Personally, I have a long way to go before being Guru’s Sikh. I have my faults and I know I am nowhere near perfect. But I also know as Sikhs, our true judge is only our Guru. So, when someone else condemns me and my appearance without knowing anything else about me, it was the biggest slap in my face. As much as I wanted to (and need to) pick myself up and keep my chardi kala, those words were crippling because it meant everything I did in my life from going to college, going to grad school, becoming self-sufficient, being active in the community were all diminished to my appearance from a “Sikh” father.
But probably the worst thing about it all was that the son just went along with his father’s comments. As much as he told me that he “…will always stand up to Punjabi culture nonsense,” and that he respects “…women and they are an important part of Sikh society,” and that he supports and practices “the equality in everyone including women as a Sikh and human rights issue,” he did not live up to it. He didn’t stand up to his father’s comments. He did not defend me. His words are meaningless.
It reminded me of a shabad revealed to Guru Angad Sahib on Ang 474 of Guru Granth Sahib.
In summary, talk is cheap.
Obviously there was no way I could continue a relationship with this guy since he so easily gave into the sexist culture the second it became challenging. It is fine to respect your parents, but he lied to me about his commitment to women’s empowerment, and he lied to me about partnership. You can also respect your parents while disagreeing with them (i.e. Guru Nanak Sahib). You can respect them while politely challenging their antiquated thinking. Ultimately, I felt like he should have been careful about the words he used when talking about women.
Childish, immature, superficial, and shallow don’t come close to describing how I feel about this situation.
What I learned after this incident was even worse. I learned that many Sikh women have gone through similar things. So many sisters ended relationships because of what their partner’s parents’ backwards thinking about what an “ideal wife” should look like. No matter how many words these Sikh boys fed these women of respect, acceptance, and support, they did NOT act.
I believe this is for two reasons: (1) because they actually agree with their parents about the toxic, unattainable, constructed image of an “ideal wife” or (2) they are weak and scared to stand up for the Sikh women in their lives. Which one is worse? Who knows?
It is great to see and experience Sikh men who actually do stand up for the partners regardless of what parents are saying about identity, image, and other really petty issues. But the weak boys are far more prevalent.
In Guru’s eyes, the most beautiful woman is not fair, thin, acquiescing, and short but one who does seva, who fights for the rights of others, and is (or wants to be) in love with Wahe Guru. “She is the most beautiful among women; upon her forehead she wears the Jewel of the Divine’s Love.,” Guru Nanak Sahib, Ang 54. But, the father and son in my story failed to internalize this message. (I’m not saying I wear such a metaphorical jewel, but I’m working at becoming a better human, and I do not define my self-worth on my looks).
I challenge Sikh camps and Sikh conferences to have strong dialogues of how respecting women and their identity must go beyond lip service. We have already addressed how Sikh women are faced with extra scrutiny in our Punjabi culture, but how does that move to the next step? How does the conversation stop being something just Sikh women have to do and move towards action by both Singhs and Kaurs? When will Sikh men start putting their money where their mouth is when they praise women but then struggle to stand up forthem? -- Source.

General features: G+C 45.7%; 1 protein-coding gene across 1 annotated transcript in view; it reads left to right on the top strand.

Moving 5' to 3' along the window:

NOTE: Next time maybe 'Anonymous Kaur' will share her identity.
All-Male Forum... For Change?
Why are Sikh women not allowed to do kirtan in Sri Harmandir Sahib? Why were Sikh women not part of the Panj Pyare?
Guru Nanak Dev Ji recognized women as independent social entities; laid the foundation for their educational, social, and spiritual development; insisted women are not to be condemned on the grounds of their gender; insisted women are equal to men; Guru Sahib Ji advocated for the religious rights of women; insisted women be encouraged to study Sri Guru Granth Sahib; and insisted women are to participate on equal terms with men in all temporal and secular observances.
One such ceremony is the Sikh baptism or Amrit, which is was established for both men and women; both men and women are encouraged to participate in prayer in Holy Gurdwara; women are encouraged to become participants with the Guru Granth Sahib Ji and musicians who lead the congregation singing shabads (hymns).
From these teachings have evolved the freedom of worship for both genders.
We need to talk about domestic violence.
Many people consider domestic violence to be a sensitive issue. Domestic violence affects people, primarily women, across the board whatever their religion, race and social status. It is a sensitive matter because its impact is catastrophic to the persons affected by it and the community they live in.
Yet, it is precisely because of its insidious nature that we need to talk about it. Hiding it under the “carpet” so to speak will not get rid of the problem. If we don’t talk about difficult matters, then who will? Talking about it to women creates gender awareness about this issue, particularly its impact on women, the children and the family members.
This gender awareness will in turn create gender empowerment. How? Information or knowledge about domestic violence will help women to understand why it happens, how to get help and how to deal with the perpetrator(s). There is nothing especially sensitive about domestic violence when we see it for what it is – power and control. Not talking about domestic violence simply reinforces victimization, making the victim feel helpless and hopeless.